Holiday in Florida 2010
It’s often argued amongst business travellers which of London Heathrow (LHR) or New York (JFK) qualifies as the worst airport in the world. In my opinion they’re both bad, but Orlando (MCO) is the winner of that dubious honour – subjecting travellers to another round of security screening after they’ve been through passport control and customs is just the worst sort of insanity, and exactly what you don’t want after flying for 10 hours with (by then) cranky kids. On my last trip to Florida we flew to Miami and eventually drove to the Orlando parks area, this worked out pretty well, but on return I figured out that Tampa might have been an even better choice so I gave it a go this time.
For what might be the last time I chose to fly BA, which operates a Gatwick to Tampa route (I have to go past Gatwick to get to Heathrow, so it’s a natural preference). This choice turned out to be fortuitous as we flew out on the first day of BA’s strike, but Gatwick routes weren’t affected (since BA cut the deal with Gatwick staff some time ago that it’s now trying to make work across the rest of its operations). BA is a troubled company these days, and not just by their staff/union issues. This trip gave me a fresh perspective on their problems, and it seems to me that their leisure customers have totally unrealistic expectations of their economy product – they’ve set themselves up to fail as people expect more than they’ll ever receive. I have a stack of BA points to burn through, not to mention an Amex card companion voucher, so I will do my best to put those to work, but otherwise BA is at the back of my preference list.
Tampa turned out to be a good choice, with one significant gotcha for the inexperienced – just after passport and customs (which was no worse than any other US airport I’ve encountered in the last decade, and better than many) you have to get over to another terminal area via a little shuttle tram. Don’t under any circumstances put your luggage onto the conveyor after the customs check – keep it with you on the tram – otherwise you’ll have a 30-40 minute wait at the other end – quite ridiculous.
On my last trip we used an airport hotel for the first night, and picked the hire car up in the morning. This allows the tired kids (and adults) to hit the hay without further queuing for a car and a drive to whatever the final destination might be (which can stack up to another 2-3 hours). This worked well for me once again, as the TownePlace Suites was convenient, friendly and inexpensive, and it turned out to be right across the road from the Alamo/National hire car depot where there was no wait whatsoever the following morning at 9am.
On my last trip I’d got a convertible (a Ford Mustang), and this time around I booked another as it adds to the whole holiday experience. Alamo/National (at least at Tampa airport) operate a system where you pick your own car from the lot from whatever class you paid for. This gave me the choice of two Mustang’s and two Sebring’s. I picked out a Sebring as it had Aux in (for my iPod) and a bit more leg room for the kids.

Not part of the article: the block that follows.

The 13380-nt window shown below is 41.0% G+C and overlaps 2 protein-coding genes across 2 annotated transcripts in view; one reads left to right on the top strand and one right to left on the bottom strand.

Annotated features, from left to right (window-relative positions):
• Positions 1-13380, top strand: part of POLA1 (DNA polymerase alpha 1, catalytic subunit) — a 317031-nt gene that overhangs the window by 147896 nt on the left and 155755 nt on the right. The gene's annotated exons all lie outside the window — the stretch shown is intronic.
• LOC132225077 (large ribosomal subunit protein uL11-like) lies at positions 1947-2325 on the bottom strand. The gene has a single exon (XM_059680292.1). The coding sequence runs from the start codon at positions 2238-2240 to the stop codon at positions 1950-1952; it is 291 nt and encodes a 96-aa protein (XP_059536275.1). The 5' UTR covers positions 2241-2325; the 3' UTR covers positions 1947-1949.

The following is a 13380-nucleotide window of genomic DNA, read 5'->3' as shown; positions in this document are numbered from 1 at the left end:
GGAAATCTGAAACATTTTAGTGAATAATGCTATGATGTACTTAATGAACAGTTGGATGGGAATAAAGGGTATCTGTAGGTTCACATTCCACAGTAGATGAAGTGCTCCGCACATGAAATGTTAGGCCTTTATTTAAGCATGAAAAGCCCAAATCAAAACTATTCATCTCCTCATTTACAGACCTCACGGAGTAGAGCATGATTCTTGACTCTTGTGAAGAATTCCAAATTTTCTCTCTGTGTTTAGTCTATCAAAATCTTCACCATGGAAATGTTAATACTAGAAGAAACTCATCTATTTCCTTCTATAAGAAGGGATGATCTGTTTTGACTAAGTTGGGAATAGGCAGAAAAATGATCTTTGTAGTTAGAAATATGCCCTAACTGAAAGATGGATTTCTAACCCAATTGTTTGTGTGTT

The state of my Sebring (and its brother that we left in the lot) gave me cause to consider whether the whole car rental model has been forced to change during the financial crisis. I’ve grown used to new(ish) cars that the rental company buys at deep discount from the maker and then sells a few thousand miles later at a profit into the used market. A model where the rental cost is incidental, and pretty much there to cover insurance. That doesn’t seem to be how things are working any more (since the bottom fell out of the used market). My Sebring had almost 35,000 miles on it, and what seemed like a whole lifetime’s worth of wear and tear (e.g. almost all the paint had flaked off the door handles). It felt like a bit of a clunker.
Renting a GPS for a couple of weeks costs much the same as buying one, and I’ve already written about my decision to get TomTom for my iPod so that I could find my way on this trip. I saw PNDs in a local supermarket for $105 so I’m guessing that the most cost effective approach is to buy a GPS (or have one shipped to your arrival hotel) and then eBay it on return home (or keep it for future trips).
Having found it fitted our needs perfectly we chose to stay once again in Chris Rackstraw’s lovely villa near the parks (and if you like what you see there then please say I sent you so that I get a future discount – just don’t book Easter 2012 ;-). There are just two things I would change about this place – the Internet connection would probably be more convenient for most people if it had WiFi (I used my little travel router) and it would be great if the plasma had a VGA connection so that I could watch material from my netbook (though one day I might have something that could feed one of the unused [but inaccessible] HDMI’s).
Having a pool and hot tub was perfect for chilling out after a long day in the parks, and gave the kids some incentive to head home and splash around.
This was my 4th visit to the Mouse in his house, so I must be a sucker for Disney’s particular flavour of crass commercialism. They just do everything so well.
The kids didn’t seem to remember that much from their previous visit, so for them it was all pretty fresh. For me it was a chance to revisit old favourites like the ‘Circlevision’ show at the China piece of Epcot. We also hit the ‘coasters pretty hard as my youngest is an adrenaline junky and now tall enough to ride everything that Disney can throw at her.